National Aeronautics and
Washington, DC 20546-0001
Reply to the Attn of: GC Memo 97-01
Jan 9 1997
FROM: G/General Counsel
SUBJECT: Policy on Pro Bono Legal Service by NASA Attorneys
Executive Order 12988, issued by the President on February 5, 1996, provides that ?all Federal agencies should develop appropriate programs to encourage and facilitate pro bono legal and other volunteer service by government employees to be performed on their own time, including attorneys, as permitted by statute, regulation, or other role or guideline.? In response to this provision, this memo sets forth NASA policy on pro bono work by NASA attorneys.
A paradox of practicing as a Federal attorney is that while each of our jobs is dedicated to serving the public through the governmental functions we perform, we are constrained in many ways from engaging in pro bono legal services. As a practical matter, conflicts of interest and the provisions of 18 U.S.C. § 205 often prevent us from practicing pro bono work in our areas of specialty. Also, unlike many private sector legal employers, the Government cannot provide malpractice insurance, and there are significant limits on the use of official time and Government property for pro bono activities.
Despite these restrictions, I fully support the voluntary efforts of any NASA attorney who seeks to engage in pro bono practice. Enclosed is an outline prepared by the Department of Justice summarizing the Department?s experience in setting up a pro bono program. This is a useful summary which should be used as guidance when issues in this area arise. Approval of pro bono practice should be handled in accordance with NASA?s regulations at 5 CFR § 6901.103 for obtaining approval of outside employment.
Once pro bono representation is approved, it is inevitable that some legal services will need to be provided during the normal work week and that some use of Government equipment and materials will be implicated. As noted in section IX of the Justice outline, de minimus use of both time and materials is permitted under the Justice program and is a policy issue to be addressed by each agency. After discussion with the Inspector General, I have decided that it shall be NASA policy to permit, once pro bono legal services have been approved, an attorney?s supervisor to authorize reasonably necessary use of official time (for telephone conferences, filing of papers and the like) and of Government property (computers, copiers, fax machines and etc.) as described in section IX of the Justice outline.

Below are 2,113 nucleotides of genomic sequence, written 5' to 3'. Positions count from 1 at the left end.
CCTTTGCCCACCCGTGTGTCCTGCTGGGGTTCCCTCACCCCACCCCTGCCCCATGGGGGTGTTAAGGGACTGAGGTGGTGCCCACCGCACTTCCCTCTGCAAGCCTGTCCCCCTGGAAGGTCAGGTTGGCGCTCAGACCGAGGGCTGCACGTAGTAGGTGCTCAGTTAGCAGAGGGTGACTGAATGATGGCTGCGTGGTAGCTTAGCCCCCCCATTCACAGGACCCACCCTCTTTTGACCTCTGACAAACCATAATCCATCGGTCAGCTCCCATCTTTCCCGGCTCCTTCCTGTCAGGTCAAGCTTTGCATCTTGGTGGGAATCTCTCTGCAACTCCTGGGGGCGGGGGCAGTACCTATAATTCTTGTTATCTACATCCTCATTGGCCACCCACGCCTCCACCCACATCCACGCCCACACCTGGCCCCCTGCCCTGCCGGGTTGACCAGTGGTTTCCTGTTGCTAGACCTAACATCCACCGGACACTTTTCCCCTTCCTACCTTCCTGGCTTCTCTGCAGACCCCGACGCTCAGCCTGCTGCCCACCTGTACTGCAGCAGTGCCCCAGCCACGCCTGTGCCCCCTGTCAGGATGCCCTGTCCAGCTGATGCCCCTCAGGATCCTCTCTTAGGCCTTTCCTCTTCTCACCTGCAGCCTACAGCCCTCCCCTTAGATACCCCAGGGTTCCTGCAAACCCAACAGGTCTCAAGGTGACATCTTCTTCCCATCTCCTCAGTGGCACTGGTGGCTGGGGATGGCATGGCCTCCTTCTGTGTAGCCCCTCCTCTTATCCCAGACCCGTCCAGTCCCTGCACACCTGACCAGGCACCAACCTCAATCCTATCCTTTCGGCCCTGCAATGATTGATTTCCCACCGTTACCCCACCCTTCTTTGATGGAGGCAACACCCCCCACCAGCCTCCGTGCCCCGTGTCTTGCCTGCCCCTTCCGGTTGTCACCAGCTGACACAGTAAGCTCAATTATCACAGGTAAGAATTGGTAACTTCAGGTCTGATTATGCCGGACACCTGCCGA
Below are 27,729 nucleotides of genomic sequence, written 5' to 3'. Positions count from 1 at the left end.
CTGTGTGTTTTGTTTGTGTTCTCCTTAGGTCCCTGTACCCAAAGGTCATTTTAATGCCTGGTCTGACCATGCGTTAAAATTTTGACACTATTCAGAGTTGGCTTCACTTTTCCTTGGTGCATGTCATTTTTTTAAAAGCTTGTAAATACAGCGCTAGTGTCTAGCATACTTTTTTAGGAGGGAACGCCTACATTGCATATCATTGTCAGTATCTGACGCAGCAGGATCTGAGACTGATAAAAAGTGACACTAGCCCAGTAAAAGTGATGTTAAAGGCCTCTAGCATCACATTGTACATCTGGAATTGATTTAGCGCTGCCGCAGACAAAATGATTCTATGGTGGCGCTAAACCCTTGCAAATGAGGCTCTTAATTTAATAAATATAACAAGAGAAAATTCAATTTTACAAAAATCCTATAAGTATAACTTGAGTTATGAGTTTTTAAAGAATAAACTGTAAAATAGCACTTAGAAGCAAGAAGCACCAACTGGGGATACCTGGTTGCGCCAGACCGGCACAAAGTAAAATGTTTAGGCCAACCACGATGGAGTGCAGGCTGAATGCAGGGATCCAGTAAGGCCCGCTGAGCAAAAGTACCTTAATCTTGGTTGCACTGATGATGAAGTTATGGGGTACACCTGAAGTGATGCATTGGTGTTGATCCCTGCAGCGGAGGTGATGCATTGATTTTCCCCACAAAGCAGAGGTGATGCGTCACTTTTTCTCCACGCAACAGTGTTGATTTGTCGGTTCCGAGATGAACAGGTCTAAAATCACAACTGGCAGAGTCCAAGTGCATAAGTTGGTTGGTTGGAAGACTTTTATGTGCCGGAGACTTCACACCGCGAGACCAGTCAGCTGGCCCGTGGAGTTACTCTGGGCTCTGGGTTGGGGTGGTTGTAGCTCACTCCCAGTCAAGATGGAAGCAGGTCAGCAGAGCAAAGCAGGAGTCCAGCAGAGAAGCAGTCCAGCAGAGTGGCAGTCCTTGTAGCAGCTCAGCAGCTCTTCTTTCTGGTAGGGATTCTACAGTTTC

Participation in pro bono legal services is an important way we can help meet unmet needs in our communities. Although the barriers for us to contribute directly to these problems as lawyers are significant, I do not wish to discourage any NASA attorney from trying to overcome them. Of course there are kinds of community assistance other than the practice of law, and I wholeheartedly encourage this kind of participation as well. In any event, the decision to participate in pro bono or other community services is a decision personal to each attorney. Whatever decision is made must remain personal and must not become a factor in any official action taken or decision made concerning the individual attorney involved. In short, an attorney?s decision to engage in pro bono activities should be driven by a desire to do good, not a desire to advance or promote his/her Government career. Each one of us, in our own separate way, needs to relate to his/her community in the way he/she feels best. Managers need to avoid erecting unnecessary barriers to efforts to help these who are less fortunate than we, but also must avoid putting any official stamp of approval on any one type of activity to the detriment of others.
Should you have any questions concerning the policy outlined above, please feel free to contact me on (202) 358-2450 or Adam Greenstone on (202) 358-2084.
Edward A. Frankle